What are the 5 most common strategies of Private Equity?

Private equity firms commonly deploy various strategic approaches to achieve their investment objectives. These strategies encompass A) leverage buyouts, B) growth capital investments, C) venture capital initiatives, D) secondaries, and E) fund of funds structures.

A) Leverage Buyout (LBO)

Leverage Buyout is the most prevalent strategy, involving equity investments in transactions where a company, business unit, or business assets are acquired from existing shareholders, typically using financial leverage. Such transactions typically involve mature companies with established operating cash flows.

Private equity firms categorize target companies as either platform companies, possessing sufficient scale and a self-sustaining businessmodel, or as add-ons.

Examples: Mediq, Roompot/Landal.

B) Growth Capital

Growth capital refers to equity investments in relatively mature companies seeking capital for expansion, operational restructuring, market entry, or major acquisitions.

Companies pursuing growth capital often do so to finance transformative events in their life cycle. These companies are typically more mature than those funded by venture capital, capable of generating revenue and operating profits but insufficient cash for expansions or further investments.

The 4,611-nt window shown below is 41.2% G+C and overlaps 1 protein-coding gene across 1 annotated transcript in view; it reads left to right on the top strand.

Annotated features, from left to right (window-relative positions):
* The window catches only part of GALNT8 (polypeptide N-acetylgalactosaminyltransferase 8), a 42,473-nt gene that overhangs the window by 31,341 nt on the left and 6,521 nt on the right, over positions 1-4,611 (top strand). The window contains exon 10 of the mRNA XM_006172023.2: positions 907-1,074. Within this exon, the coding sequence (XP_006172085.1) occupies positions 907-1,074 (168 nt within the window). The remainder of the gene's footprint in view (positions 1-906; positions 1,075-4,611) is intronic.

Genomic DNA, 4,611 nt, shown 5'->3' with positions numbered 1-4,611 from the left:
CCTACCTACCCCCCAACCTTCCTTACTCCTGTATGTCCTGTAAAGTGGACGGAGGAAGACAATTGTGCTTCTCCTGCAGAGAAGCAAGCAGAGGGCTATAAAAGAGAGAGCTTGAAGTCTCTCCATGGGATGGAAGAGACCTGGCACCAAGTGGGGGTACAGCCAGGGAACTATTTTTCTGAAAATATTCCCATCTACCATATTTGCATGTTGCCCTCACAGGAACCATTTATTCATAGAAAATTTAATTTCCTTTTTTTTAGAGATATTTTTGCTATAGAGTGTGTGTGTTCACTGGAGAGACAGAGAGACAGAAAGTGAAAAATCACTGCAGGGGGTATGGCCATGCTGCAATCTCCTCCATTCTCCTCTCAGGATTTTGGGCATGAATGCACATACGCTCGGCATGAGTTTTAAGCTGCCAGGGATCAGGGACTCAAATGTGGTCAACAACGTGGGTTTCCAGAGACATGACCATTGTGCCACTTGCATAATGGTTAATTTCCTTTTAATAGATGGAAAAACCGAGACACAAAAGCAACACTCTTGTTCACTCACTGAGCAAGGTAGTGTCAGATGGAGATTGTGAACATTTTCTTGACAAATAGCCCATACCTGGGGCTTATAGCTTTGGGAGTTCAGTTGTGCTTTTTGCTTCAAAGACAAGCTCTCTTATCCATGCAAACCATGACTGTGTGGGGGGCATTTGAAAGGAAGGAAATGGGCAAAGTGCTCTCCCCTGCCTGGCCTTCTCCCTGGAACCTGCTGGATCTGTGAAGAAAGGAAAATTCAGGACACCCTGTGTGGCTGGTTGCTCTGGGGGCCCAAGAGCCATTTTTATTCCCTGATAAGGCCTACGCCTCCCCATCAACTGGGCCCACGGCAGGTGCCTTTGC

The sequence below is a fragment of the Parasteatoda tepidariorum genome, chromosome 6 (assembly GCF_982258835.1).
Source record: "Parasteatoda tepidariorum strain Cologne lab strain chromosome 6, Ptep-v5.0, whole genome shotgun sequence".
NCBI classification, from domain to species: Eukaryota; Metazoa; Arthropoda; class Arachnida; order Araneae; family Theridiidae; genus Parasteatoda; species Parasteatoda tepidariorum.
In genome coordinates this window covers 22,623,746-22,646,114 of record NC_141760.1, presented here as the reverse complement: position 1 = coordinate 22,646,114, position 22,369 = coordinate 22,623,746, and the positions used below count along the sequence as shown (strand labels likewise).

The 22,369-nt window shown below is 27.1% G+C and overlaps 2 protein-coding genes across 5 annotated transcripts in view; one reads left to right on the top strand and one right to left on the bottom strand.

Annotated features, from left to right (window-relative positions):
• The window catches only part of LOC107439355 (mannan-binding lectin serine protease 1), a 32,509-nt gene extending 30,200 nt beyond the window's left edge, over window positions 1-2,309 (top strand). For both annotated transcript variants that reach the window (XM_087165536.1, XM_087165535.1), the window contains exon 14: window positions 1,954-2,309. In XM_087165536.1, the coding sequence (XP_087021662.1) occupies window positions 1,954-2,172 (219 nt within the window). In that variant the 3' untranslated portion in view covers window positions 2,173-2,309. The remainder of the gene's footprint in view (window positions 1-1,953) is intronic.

Examples: Action, Partou.

C) Venture Capital

Venture capital, a broad subcategory of private equity, involves equity investments in less mature companies, typically for the launch of a seed or startup, early-stage development, or business expansion. These investments are commonly directed towards new technologies, marketing concepts, or products without a proven track record or stable revenue streams.

Examples: Airbnb, Skype.

D) Secondaries

Secondary investments pertain to investments in existing private equity assets. These transactions may involve the acquisition of private equity fund interests/participations or portfolios of direct investments in privately held companies from existing institutional investors.

Secondaries present a different cashflow profile, diminishing the J-curve effect associated with new private equity fund investments.

Examples: Glendower Capital.

E) Fund of Funds

Investments of a fund whose primary activity is investing in other private equity funds. This model is favored by investors seeking:

  • Diversification when lacking the capital for individual portfolio diversification.
  • Lower Risk because of increased diversification
  • Access to top-performing funds that are otherwise oversubscribed.
  • Expertise in a specific fund type or strategy.
  • Exposure to difficult to reach markets or niches.
  • Superior fund selection facilitated by highly skilled fund of fund managers and teams.

Examples: Reachfund, Marktlink Capital.

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